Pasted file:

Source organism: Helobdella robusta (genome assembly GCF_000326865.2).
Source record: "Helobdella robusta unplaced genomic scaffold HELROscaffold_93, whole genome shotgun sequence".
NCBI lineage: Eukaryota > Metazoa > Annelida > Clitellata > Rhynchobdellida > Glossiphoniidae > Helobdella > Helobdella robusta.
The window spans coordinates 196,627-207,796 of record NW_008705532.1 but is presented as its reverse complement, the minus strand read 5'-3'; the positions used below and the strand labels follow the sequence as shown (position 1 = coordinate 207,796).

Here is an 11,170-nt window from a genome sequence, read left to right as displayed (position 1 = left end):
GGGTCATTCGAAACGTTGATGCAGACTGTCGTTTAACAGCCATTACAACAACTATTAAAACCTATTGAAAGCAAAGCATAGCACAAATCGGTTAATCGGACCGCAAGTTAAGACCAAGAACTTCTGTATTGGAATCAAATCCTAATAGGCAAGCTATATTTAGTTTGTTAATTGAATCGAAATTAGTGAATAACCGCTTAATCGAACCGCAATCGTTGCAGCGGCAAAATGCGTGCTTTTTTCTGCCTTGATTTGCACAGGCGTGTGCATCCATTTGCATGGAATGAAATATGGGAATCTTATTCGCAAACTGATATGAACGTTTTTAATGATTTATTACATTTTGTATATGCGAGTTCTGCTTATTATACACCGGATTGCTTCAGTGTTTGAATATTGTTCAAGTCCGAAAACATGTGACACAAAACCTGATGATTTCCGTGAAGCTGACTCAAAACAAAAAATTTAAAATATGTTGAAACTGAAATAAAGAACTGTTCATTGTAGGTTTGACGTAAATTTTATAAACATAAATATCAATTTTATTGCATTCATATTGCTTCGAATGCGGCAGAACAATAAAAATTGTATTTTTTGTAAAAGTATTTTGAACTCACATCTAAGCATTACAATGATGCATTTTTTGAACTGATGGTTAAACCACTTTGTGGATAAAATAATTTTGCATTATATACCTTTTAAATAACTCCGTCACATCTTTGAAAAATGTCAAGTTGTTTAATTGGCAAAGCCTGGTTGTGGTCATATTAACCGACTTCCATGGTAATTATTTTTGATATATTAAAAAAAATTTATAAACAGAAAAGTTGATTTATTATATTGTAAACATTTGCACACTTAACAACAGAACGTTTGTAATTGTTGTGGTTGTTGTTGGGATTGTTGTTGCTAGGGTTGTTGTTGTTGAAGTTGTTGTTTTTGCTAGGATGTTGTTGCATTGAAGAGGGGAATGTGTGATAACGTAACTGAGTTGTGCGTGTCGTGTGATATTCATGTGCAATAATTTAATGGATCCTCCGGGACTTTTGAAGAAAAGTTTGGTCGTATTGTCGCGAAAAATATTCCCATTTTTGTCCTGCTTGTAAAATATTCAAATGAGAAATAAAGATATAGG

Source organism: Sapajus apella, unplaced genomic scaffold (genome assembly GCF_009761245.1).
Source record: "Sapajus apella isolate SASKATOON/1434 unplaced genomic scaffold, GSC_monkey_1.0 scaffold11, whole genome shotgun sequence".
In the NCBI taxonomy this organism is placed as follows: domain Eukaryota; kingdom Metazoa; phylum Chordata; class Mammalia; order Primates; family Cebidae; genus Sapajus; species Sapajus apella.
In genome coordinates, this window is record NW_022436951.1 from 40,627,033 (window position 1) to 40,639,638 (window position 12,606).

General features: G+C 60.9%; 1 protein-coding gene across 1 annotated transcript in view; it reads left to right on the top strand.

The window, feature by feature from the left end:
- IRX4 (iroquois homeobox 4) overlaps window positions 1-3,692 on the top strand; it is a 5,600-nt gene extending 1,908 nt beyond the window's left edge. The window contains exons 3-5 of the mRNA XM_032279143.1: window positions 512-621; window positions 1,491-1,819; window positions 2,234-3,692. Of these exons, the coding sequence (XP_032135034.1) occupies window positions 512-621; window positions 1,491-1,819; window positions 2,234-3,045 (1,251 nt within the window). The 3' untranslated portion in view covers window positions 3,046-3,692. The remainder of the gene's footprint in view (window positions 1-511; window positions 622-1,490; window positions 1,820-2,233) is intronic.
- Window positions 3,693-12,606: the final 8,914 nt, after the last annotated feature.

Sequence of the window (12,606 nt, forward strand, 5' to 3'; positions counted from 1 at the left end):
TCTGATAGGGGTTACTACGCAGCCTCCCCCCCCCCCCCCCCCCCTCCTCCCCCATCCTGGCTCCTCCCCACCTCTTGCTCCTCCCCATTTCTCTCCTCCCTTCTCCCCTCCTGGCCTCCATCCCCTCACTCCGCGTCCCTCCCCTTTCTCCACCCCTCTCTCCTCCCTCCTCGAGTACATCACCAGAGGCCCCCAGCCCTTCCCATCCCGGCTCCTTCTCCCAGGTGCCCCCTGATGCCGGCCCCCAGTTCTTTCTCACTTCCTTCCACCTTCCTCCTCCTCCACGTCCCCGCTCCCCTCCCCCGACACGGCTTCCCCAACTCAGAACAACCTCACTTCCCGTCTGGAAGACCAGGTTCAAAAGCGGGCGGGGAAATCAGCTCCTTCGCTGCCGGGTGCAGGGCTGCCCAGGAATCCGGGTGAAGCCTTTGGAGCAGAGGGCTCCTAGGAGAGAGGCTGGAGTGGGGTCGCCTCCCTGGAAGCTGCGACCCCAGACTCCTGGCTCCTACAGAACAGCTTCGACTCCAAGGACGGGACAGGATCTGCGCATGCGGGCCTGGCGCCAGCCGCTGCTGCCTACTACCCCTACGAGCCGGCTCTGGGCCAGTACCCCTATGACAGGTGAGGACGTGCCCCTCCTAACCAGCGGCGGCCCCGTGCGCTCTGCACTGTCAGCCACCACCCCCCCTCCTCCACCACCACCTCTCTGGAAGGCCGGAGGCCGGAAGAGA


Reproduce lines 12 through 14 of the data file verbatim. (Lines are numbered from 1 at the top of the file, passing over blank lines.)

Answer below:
The window, feature by feature from the left end:
- IRX4 (iroquois homeobox 4) overlaps window positions 1-3,692 on the top strand; it is a 5,600-nt gene extending 1,908 nt beyond the window's left edge. The window contains exons 3-5 of the mRNA XM_032279143.1: window positions 512-621; window positions 1,491-1,819; window positions 2,234-3,692. Of these exons, the coding sequence (XP_032135034.1) occupies window positions 512-621; window positions 1,491-1,819; window positions 2,234-3,045 (1,251 nt within the window). The 3' untranslated portion in view covers window positions 3,046-3,692. The remainder of the gene's footprint in view (window positions 1-511; window positions 622-1,490; window positions 1,820-2,233) is intronic.
- Window positions 3,693-12,606: the final 8,914 nt, after the last annotated feature.